Parametric Inference: Likelihood Ratio Test by Example
Hypothesis testing have been extensively used on different discipline of science. And in this post, I will attempt on discussing the basic theory behind this, the Likelihood Ratio Test (LRT)
Pachyderm. Let’s build a modern Hadoop
If you’ve been around the big data block, you’ve probably felt the pain of Hadoop, but we all still use it because we tell ourselves, ‘that’s just the way infrastructure software is.’ However, in the past decade, infrastructure tools ranging from NoSQL databases, to distributed deployment, to cloud computing have all advanced by orders of magnitude. Why have large-scale data analytics tools lagged behind? What makes projects like Redis, Docker and CoreOS feel modern and awesome while Hadoop feels ancient?
20 Great Ideas To Steal In 2015
1. ConocoPhillips Integrated Data Analysis Gets Results
2. FedEx Uses Texts To Max First-Try Deliveries
3. Allstate Gives Auto Insurance Telematics A Mobile Twist
4. Biogen Brings Augmented Reality To Posters
5. Toyota’s Sales Tools Lets Dealers ‘Go Places’
6. 20th Century Fox Film Builds A Digital Platform
7. Royal Caribbean Brings High-Speed Internet On Board
8. La Quinta Texts Guests: Your Room Is Ready
9. Capital One Chops Policies That Scare Off Tech Talent
10. Brooklyn Library Checks Out Data Visualization
11. A Faster, Easier Way To Lease Property
12. Pfizer Builds Digital Expertise In-House
13. Safeguard Mobilizes Inspection Effort
14. MetroHealth Digitizes Cuyahoga Inmate Healthcare System
15. Rensselaer Polytech Research Creates a ‘Smart Lake’
16. Comcast Meets Customer Demand For Self-Service
17. Do It Best Corp. Automates Distribution
18. Controlled Substance Ordering Goes Mobile
19. PayPal Brings Agility To Its Data Center
20. Black & Veatch Tests Drones For Inspections
Amazon Machine Learning: use cases and a real example in Python
After using AWS Machine Learning for a few hours I can definitely agree with this definition, although I still feel that too many developers have no idea what they could use machine learning for, as they lack the mathematical background to really grasp its concepts.
Improper applications of Principal Component Analysis on multimodal data
The odd thing here is that there are two obvious subpopulations of points, but within each they appear to have the same slope of PC1 vs PC2. This indicates that there is a linear dependence between PC1 and PC2, with some other factor explaining the difference between the clusters. In the case of the paper they only make this plot as a way to illustrate the relation between the samples. But if there where to be any additional analysis of the components in this PCA, this relation between PC1 and PC2 tells us something is wrong.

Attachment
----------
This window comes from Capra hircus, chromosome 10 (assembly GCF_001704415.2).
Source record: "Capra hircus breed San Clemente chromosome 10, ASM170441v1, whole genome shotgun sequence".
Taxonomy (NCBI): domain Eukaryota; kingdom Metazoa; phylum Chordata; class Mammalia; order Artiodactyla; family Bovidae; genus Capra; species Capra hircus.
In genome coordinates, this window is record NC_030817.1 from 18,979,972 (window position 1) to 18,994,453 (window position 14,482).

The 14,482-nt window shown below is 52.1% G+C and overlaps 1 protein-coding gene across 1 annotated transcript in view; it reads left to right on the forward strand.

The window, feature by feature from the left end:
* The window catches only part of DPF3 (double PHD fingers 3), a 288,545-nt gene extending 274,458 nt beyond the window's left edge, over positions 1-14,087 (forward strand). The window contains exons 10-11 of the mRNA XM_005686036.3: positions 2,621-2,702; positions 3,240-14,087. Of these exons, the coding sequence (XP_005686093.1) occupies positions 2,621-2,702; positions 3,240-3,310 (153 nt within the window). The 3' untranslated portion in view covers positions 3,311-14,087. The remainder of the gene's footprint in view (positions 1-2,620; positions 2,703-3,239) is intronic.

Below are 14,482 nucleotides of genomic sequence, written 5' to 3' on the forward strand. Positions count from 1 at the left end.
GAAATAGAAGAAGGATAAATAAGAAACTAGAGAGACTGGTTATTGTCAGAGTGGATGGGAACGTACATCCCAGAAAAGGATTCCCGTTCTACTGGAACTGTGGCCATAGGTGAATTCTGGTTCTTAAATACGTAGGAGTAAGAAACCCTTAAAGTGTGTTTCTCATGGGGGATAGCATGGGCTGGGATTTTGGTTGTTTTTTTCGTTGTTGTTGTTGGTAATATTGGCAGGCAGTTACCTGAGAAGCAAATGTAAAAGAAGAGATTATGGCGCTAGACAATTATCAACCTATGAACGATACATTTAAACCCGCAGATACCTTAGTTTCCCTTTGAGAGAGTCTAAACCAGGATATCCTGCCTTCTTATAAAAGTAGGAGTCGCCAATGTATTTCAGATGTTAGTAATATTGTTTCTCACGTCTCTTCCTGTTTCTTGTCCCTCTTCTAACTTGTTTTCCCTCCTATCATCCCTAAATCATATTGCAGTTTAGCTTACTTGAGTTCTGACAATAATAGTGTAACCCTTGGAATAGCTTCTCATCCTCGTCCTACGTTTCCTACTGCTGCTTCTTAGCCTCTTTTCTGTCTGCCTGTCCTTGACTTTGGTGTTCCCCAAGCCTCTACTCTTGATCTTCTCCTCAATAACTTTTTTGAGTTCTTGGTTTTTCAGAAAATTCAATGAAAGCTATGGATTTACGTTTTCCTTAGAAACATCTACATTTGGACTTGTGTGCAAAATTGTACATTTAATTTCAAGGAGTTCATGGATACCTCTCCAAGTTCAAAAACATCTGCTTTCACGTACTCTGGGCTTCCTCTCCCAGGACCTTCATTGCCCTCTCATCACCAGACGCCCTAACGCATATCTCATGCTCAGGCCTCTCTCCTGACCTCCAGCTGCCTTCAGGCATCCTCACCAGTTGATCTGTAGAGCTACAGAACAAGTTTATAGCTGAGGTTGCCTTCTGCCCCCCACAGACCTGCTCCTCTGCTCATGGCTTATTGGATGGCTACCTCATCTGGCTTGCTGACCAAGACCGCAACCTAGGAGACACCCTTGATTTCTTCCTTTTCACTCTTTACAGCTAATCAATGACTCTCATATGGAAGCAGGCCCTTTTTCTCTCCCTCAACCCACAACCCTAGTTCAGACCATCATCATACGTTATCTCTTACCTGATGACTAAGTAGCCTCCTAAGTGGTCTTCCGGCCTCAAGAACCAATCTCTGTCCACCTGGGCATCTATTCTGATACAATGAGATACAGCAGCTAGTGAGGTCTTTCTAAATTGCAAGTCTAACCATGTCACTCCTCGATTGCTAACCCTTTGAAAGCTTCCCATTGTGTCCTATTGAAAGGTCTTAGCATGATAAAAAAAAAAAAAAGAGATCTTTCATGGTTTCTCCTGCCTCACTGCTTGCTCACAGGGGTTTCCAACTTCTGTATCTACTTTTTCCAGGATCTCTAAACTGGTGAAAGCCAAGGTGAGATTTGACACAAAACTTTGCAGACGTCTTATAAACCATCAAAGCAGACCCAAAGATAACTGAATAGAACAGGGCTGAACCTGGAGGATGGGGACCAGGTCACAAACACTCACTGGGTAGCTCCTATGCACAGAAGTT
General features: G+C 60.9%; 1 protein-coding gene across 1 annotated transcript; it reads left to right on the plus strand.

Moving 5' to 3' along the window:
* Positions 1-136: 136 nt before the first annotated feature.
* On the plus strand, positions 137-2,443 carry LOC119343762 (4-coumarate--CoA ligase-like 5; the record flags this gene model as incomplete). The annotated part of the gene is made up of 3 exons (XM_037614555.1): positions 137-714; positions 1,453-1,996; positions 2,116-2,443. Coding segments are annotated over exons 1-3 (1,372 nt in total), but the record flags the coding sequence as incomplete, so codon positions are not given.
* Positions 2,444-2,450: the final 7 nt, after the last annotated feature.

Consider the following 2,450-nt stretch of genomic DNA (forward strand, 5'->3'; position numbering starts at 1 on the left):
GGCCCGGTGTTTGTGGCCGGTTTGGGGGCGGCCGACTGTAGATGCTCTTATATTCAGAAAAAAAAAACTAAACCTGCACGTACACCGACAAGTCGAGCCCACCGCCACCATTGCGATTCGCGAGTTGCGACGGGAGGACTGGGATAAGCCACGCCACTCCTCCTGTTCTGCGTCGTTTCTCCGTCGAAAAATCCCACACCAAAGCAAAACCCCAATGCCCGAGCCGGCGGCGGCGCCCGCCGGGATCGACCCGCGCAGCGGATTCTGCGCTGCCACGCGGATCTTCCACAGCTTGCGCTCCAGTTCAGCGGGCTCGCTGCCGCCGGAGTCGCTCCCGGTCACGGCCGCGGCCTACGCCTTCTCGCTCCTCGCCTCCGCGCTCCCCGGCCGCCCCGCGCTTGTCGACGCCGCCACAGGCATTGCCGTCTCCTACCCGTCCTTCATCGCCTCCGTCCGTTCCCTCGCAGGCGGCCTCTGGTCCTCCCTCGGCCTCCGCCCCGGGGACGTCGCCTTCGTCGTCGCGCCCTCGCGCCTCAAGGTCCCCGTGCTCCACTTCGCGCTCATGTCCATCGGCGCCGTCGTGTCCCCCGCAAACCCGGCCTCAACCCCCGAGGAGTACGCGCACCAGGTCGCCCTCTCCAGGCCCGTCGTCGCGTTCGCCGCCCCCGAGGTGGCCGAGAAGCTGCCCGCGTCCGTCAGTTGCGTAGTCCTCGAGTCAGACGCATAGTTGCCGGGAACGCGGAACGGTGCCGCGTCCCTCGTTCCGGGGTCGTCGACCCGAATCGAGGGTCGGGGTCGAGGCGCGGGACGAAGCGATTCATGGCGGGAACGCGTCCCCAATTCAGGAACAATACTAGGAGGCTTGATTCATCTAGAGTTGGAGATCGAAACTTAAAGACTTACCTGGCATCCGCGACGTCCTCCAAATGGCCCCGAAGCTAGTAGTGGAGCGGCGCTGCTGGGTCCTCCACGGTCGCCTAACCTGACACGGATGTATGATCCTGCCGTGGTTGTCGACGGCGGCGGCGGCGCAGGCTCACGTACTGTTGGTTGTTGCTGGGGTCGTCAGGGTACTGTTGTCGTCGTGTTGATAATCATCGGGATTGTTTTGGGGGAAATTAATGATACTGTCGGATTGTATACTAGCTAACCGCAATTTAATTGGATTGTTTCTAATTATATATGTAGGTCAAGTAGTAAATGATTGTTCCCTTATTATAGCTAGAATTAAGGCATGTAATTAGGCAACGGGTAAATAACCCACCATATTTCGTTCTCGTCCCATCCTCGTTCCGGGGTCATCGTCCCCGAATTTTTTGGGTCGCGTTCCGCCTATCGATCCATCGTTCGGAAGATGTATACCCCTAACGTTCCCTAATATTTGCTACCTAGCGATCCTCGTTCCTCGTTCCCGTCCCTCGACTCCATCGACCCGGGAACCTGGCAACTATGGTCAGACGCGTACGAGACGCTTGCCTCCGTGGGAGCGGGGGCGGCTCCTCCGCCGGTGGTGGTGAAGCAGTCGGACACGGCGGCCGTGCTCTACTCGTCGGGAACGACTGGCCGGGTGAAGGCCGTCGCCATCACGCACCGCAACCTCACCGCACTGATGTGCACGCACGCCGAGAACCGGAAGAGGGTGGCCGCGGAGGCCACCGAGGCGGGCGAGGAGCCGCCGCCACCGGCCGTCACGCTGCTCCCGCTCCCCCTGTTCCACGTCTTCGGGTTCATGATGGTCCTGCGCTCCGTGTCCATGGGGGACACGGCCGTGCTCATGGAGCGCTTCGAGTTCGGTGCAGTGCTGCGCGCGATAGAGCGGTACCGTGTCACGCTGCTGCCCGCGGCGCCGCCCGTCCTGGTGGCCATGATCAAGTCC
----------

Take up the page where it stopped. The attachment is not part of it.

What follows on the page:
I Fought the (distribution) Law (and the Law did not win)
A few days ago, I was asked if we should spend a lot of time to choose the distribution we use, in GLMs, for (actuarial) ratemaking. On that topic, I usually claim that the family is not the most important parameter in the regression model.
Awesome-R: A curated list of the best add-ons for R
One of the great things about R is that there’s so much available to use with it: there are several interfaces to choose from, thousands of add-on packages to extend its capabilites, hundreds of books and on-line tutorials — an abundance of riches to improve your R experience. But with that abundance comes a problem: how to find the best add-ons to R. Qin Wenfeng has taken the trouble to curate the best add-ons to R in their list, awesome-R: A curated list of awesome R frameworks, packages and software. The list provides several (but not too many!) recommendations for R users in the areas of IDEs, data manipulation packages, database integration frameworks, machine learning suites, R-related websites, and much more. While your favourite add-on might not be listed in any given category (I would have added ‘checkpoint’ to Reproducible Research, for example), on the whole the items listed merit their inclusion. If you find yourself overwhelmed with choices for R, this is a good place to start. And if you can’t find what you’re looking for, there’s still the Task Views.
Comparing Tree-Based Classification Methods via the Kaggle Otto Competition
In this post, I’m going to be looking at the progressive performance of different tree-based classification methods in R, using the Kaggle Otto Group Product Classification Challenge as an example. This competition challenges participants to correctly classify products into 1 of 9 classes based on data in 93 features. I’ll start with basic decision trees and move into ensemble methods – bagging, random forests, boosting.